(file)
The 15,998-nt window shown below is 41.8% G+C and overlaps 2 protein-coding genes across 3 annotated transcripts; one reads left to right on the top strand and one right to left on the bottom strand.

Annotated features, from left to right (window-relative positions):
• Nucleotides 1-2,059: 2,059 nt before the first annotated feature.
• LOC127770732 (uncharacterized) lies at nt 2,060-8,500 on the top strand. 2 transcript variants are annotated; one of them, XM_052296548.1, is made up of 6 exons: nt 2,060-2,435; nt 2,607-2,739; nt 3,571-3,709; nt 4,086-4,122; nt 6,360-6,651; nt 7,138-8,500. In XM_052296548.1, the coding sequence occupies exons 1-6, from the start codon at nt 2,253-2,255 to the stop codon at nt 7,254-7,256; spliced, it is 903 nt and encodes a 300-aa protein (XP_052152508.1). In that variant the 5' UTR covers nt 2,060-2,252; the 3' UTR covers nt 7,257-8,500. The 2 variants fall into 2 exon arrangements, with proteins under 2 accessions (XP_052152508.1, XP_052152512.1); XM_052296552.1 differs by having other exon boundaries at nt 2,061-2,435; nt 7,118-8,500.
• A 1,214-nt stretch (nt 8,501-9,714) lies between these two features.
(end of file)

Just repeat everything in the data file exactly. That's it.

The 15,998-nt window shown below is 41.8% G+C and overlaps 2 protein-coding genes across 3 annotated transcripts; one reads left to right on the top strand and one right to left on the bottom strand.

Annotated features, from left to right (window-relative positions):
• Nucleotides 1-2,059: 2,059 nt before the first annotated feature.
• LOC127770732 (uncharacterized) lies at nt 2,060-8,500 on the top strand. 2 transcript variants are annotated; one of them, XM_052296548.1, is made up of 6 exons: nt 2,060-2,435; nt 2,607-2,739; nt 3,571-3,709; nt 4,086-4,122; nt 6,360-6,651; nt 7,138-8,500. In XM_052296548.1, the coding sequence occupies exons 1-6, from the start codon at nt 2,253-2,255 to the stop codon at nt 7,254-7,256; spliced, it is 903 nt and encodes a 300-aa protein (XP_052152508.1). In that variant the 5' UTR covers nt 2,060-2,252; the 3' UTR covers nt 7,257-8,500. The 2 variants fall into 2 exon arrangements, with proteins under 2 accessions (XP_052152508.1, XP_052152512.1); XM_052296552.1 differs by having other exon boundaries at nt 2,061-2,435; nt 7,118-8,500.
• A 1,214-nt stretch (nt 8,501-9,714) lies between these two features.